This is the New Plan by John Xero (available now)
Review copy provided by the author.
This is the New Plan. Thirty three genre-blending works of fiction. Thirty one flash fictions book-ended by two short stories.
This is the way the world dies. The way it is born. The way it lives and breathes. Our world, other worlds. The past, the present, the never, the future.
Discover endings and beginnings; hope and damnation; angels and demons; stolen futures… Gods, cowboys, zombies, witches, sci-fi samurai, psychopaths, little red men from Mars, and more…
Let me take you on a journey, let me show you wonders.
You may remember John Xero’s brilliant short story, “Ragestorm Requiem,” which was featured here on ICoS last year. If you enjoyed the story, you’ll probably enjoy his new book, This is the New Plan (conveniently available now).
The book is a collection of John Xero’s short stories and flash fiction pieces–33 in all. Which is a few too many for me to review individually, unfortunately–which means, of course, that you’ll have to read the book. (Aw, shucks.)
There is a great variety of stories in the book, and a good chunk of them are post-apocalyptic in nature. All of the stories are well-written, and–in my opinion, anyway–work the way short fiction should: it makes you wonder what happens next, and lets you fill in the blanks.
I’d have to say that my favorite story is still “Ragestorm Requiem,” because it’s so poignant. Maybe it’s because I have kids, and I could empathize with the way the story’s main character does everything possible to let her daughter Molly “fly.” The fact that Molly is actually dead and in an urn makes the story all the more poignant. (While reading the story I kept thinking, “What would I do if the world went to hell and one or both of my daughters died?” And I could see exactly where the character was coming from.)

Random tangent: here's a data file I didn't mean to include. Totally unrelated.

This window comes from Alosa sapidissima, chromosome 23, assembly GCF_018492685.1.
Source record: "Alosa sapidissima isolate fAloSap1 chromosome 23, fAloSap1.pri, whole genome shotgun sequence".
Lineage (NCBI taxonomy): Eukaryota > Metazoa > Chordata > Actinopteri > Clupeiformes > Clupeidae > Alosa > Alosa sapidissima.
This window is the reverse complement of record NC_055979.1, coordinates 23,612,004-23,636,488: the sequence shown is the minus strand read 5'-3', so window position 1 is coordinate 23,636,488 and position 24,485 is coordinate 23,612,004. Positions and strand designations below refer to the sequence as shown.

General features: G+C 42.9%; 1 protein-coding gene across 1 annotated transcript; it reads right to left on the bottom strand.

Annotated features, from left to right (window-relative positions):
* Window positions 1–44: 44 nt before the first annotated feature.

Of course, that’s not to say that I didn’t enjoy the other stories in this book. I did–I enjoyed all of them. This one just stood out as my favorite.
Not every story is that sad/poignant/melancholy, of course; there are a lot of stories in the book. If poignant isn’t your thing, there’s bound to be something in there that is.
This book is great if you’re looking for short reads–these stories are the right length for a bus or train ride, or if you’ve only got five minutes here and there and don’t have time for a novel. Overall, I highly recommend this book. I truly enjoyed it–I don’t give out 5 out of 5 scores lightly, but I’m giving it to this book.
Rating: 5 out of 5